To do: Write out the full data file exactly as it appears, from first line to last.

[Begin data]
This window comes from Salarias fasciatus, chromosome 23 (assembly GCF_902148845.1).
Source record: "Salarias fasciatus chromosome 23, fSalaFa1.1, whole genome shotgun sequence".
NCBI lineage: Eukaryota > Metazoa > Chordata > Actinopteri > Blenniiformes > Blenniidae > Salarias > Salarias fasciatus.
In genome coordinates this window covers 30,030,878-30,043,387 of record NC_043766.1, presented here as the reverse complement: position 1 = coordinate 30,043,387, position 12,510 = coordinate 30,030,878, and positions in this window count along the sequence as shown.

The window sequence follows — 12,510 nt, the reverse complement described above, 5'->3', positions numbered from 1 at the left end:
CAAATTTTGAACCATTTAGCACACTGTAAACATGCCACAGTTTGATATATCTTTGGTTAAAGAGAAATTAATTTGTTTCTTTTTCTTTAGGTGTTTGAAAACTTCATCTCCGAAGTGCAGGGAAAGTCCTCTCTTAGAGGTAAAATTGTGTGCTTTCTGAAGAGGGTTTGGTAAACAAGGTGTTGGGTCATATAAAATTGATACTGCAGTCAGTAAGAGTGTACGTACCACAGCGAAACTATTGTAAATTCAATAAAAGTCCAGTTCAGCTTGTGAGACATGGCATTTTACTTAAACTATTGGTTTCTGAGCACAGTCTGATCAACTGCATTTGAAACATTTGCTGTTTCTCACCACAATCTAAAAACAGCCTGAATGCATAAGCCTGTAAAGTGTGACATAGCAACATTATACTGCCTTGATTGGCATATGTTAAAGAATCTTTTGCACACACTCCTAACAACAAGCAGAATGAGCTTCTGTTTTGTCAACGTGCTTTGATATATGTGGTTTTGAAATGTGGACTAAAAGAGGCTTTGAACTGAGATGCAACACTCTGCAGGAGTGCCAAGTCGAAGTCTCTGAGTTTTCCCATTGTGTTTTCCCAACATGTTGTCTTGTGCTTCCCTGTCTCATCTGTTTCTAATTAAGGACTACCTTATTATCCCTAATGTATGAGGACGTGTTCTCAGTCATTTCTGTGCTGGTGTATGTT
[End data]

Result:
This window comes from Salarias fasciatus, chromosome 23 (assembly GCF_902148845.1).
Source record: "Salarias fasciatus chromosome 23, fSalaFa1.1, whole genome shotgun sequence".
NCBI lineage: Eukaryota > Metazoa > Chordata > Actinopteri > Blenniiformes > Blenniidae > Salarias > Salarias fasciatus.
In genome coordinates this window covers 30,030,878-30,043,387 of record NC_043766.1, presented here as the reverse complement: position 1 = coordinate 30,043,387, position 12,510 = coordinate 30,030,878, and positions in this window count along the sequence as shown.

The window sequence follows — 12,510 nt, the reverse complement described above, 5'->3', positions numbered from 1 at the left end:
CAAATTTTGAACCATTTAGCACACTGTAAACATGCCACAGTTTGATATATCTTTGGTTAAAGAGAAATTAATTTGTTTCTTTTTCTTTAGGTGTTTGAAAACTTCATCTCCGAAGTGCAGGGAAAGTCCTCTCTTAGAGGTAAAATTGTGTGCTTTCTGAAGAGGGTTTGGTAAACAAGGTGTTGGGTCATATAAAATTGATACTGCAGTCAGTAAGAGTGTACGTACCACAGCGAAACTATTGTAAATTCAATAAAAGTCCAGTTCAGCTTGTGAGACATGGCATTTTACTTAAACTATTGGTTTCTGAGCACAGTCTGATCAACTGCATTTGAAACATTTGCTGTTTCTCACCACAATCTAAAAACAGCCTGAATGCATAAGCCTGTAAAGTGTGACATAGCAACATTATACTGCCTTGATTGGCATATGTTAAAGAATCTTTTGCACACACTCCTAACAACAAGCAGAATGAGCTTCTGTTTTGTCAACGTGCTTTGATATATGTGGTTTTGAAATGTGGACTAAAAGAGGCTTTGAACTGAGATGCAACACTCTGCAGGAGTGCCAAGTCGAAGTCTCTGAGTTTTCCCATTGTGTTTTCCCAACATGTTGTCTTGTGCTTCCCTGTCTCATCTGTTTCTAATTAAGGACTACCTTATTATCCCTAATGTATGAGGACGTGTTCTCAGTCATTTCTGTGCTGGTGTATGTT